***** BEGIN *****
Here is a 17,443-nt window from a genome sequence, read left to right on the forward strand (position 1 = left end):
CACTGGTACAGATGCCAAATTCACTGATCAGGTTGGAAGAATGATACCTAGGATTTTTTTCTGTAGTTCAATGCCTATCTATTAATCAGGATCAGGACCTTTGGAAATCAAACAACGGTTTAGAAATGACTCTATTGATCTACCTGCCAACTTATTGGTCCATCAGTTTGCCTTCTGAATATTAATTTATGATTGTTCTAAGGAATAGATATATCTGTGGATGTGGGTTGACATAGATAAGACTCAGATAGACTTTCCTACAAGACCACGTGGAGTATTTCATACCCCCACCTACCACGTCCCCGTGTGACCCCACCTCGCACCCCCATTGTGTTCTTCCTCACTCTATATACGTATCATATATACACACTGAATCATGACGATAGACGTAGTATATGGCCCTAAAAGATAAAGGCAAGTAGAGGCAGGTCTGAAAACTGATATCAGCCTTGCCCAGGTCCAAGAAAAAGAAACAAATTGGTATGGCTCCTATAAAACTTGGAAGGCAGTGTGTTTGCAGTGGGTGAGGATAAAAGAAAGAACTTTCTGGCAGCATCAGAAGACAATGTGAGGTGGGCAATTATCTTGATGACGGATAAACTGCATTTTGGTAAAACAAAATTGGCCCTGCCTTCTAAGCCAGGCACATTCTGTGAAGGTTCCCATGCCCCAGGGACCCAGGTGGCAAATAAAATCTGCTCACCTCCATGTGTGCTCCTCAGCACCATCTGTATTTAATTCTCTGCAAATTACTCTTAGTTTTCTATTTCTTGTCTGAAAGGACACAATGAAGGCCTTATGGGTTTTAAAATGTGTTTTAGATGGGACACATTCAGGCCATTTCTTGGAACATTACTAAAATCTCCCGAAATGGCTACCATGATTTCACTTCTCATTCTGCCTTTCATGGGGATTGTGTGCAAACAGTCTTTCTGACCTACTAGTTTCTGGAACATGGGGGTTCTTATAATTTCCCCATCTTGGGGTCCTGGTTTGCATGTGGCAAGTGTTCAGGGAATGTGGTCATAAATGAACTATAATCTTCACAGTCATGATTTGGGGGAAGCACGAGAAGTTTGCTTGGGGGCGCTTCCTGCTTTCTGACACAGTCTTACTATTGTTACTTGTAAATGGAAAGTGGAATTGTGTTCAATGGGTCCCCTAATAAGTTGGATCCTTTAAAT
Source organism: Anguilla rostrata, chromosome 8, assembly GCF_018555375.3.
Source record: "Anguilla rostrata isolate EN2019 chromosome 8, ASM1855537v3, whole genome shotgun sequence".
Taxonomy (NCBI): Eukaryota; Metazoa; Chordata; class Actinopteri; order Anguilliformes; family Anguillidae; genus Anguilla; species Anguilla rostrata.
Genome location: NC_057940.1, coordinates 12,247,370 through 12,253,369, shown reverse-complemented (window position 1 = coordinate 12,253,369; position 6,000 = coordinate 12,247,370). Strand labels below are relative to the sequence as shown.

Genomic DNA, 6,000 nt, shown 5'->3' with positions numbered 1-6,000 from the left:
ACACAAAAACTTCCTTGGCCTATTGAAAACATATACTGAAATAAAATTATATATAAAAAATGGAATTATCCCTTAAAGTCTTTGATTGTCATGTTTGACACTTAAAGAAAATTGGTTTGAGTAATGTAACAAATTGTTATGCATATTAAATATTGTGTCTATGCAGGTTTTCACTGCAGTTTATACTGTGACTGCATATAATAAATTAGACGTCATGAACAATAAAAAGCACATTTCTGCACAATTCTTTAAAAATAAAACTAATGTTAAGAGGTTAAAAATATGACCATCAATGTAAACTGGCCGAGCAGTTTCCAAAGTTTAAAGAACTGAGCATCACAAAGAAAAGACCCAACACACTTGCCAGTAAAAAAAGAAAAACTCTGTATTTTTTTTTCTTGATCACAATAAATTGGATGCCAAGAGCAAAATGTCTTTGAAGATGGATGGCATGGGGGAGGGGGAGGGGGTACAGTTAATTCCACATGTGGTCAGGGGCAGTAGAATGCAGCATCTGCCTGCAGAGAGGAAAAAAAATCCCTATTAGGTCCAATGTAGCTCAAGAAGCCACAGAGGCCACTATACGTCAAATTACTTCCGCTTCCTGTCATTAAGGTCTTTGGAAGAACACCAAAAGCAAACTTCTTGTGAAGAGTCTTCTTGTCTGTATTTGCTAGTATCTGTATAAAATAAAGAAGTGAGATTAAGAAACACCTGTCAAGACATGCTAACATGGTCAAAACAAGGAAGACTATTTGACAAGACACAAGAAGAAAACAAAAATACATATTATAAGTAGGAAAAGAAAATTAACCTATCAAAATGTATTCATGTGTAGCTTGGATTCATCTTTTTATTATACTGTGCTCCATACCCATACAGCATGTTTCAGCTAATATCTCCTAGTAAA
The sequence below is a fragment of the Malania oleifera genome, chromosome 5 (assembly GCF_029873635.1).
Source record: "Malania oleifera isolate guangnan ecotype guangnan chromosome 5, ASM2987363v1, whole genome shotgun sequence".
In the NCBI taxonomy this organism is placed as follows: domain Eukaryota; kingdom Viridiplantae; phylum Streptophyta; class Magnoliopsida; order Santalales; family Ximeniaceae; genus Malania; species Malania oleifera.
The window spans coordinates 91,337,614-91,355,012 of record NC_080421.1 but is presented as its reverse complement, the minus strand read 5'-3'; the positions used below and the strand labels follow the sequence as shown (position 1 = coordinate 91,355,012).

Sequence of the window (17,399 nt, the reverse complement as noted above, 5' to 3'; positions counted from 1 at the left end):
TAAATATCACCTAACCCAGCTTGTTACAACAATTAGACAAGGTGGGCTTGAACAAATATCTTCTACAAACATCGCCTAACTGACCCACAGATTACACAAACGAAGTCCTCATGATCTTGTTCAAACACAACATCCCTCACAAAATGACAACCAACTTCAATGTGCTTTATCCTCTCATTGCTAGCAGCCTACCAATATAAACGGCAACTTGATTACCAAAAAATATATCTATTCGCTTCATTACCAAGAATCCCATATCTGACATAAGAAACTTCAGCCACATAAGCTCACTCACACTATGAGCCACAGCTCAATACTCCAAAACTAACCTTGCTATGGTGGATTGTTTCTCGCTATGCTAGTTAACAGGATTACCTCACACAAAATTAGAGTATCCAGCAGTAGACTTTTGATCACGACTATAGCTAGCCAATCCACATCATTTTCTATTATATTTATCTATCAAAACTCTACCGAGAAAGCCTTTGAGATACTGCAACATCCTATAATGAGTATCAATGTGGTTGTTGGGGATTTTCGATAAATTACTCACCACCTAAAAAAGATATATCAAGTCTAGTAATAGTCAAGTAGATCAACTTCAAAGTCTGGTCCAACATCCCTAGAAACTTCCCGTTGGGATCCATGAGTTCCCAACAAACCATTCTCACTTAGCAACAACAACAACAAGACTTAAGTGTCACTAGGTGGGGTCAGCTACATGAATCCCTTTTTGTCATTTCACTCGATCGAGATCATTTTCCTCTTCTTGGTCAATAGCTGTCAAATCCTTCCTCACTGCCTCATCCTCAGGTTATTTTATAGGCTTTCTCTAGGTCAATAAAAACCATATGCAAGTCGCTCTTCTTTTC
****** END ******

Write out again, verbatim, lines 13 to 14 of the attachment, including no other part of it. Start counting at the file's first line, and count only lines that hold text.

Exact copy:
Sequence of the window (17,399 nt, the reverse complement as noted above, 5' to 3'; positions counted from 1 at the left end):
TAAATATCACCTAACCCAGCTTGTTACAACAATTAGACAAGGTGGGCTTGAACAAATATCTTCTACAAACATCGCCTAACTGACCCACAGATTACACAAACGAAGTCCTCATGATCTTGTTCAAACACAACATCCCTCACAAAATGACAACCAACTTCAATGTGCTTTATCCTCTCATTGCTAGCAGCCTACCAATATAAACGGCAACTTGATTACCAAAAAATATATCTATTCGCTTCATTACCAAGAATCCCATATCTGACATAAGAAACTTCAGCCACATAAGCTCACTCACACTATGAGCCACAGCTCAATACTCCAAAACTAACCTTGCTATGGTGGATTGTTTCTCGCTATGCTAGTTAACAGGATTACCTCACACAAAATTAGAGTATCCAGCAGTAGACTTTTGATCACGACTATAGCTAGCCAATCCACATCATTTTCTATTATATTTATCTATCAAAACTCTACCGAGAAAGCCTTTGAGATACTGCAACATCCTATAATGAGTATCAATGTGGTTGTTGGGGATTTTCGATAAATTACTCACCACCTAAAAAAGATATATCAAGTCTAGTAATAGTCAAGTAGATCAACTTCAAAGTCTGGTCCAACATCCCTAGAAACTTCCCGTTGGGATCCATGAGTTCCCAACAAACCATTCTCACTTAGCAACAACAACAACAAGACTTAAGTGTCACTAGGTGGGGTCAGCTACATGAATCCCTTTTTGTCATTTCACTCGATCGAGATCATTTTCCTCTTCTTGGTCAATAGCTGTCAAATCCTTCCTCACTGCCTCATCCTCAGGTTATTTTATAGGCTTTCTCTAGGTCAATAAAAACCATATGCAAGTCGCTCTTCTTTTC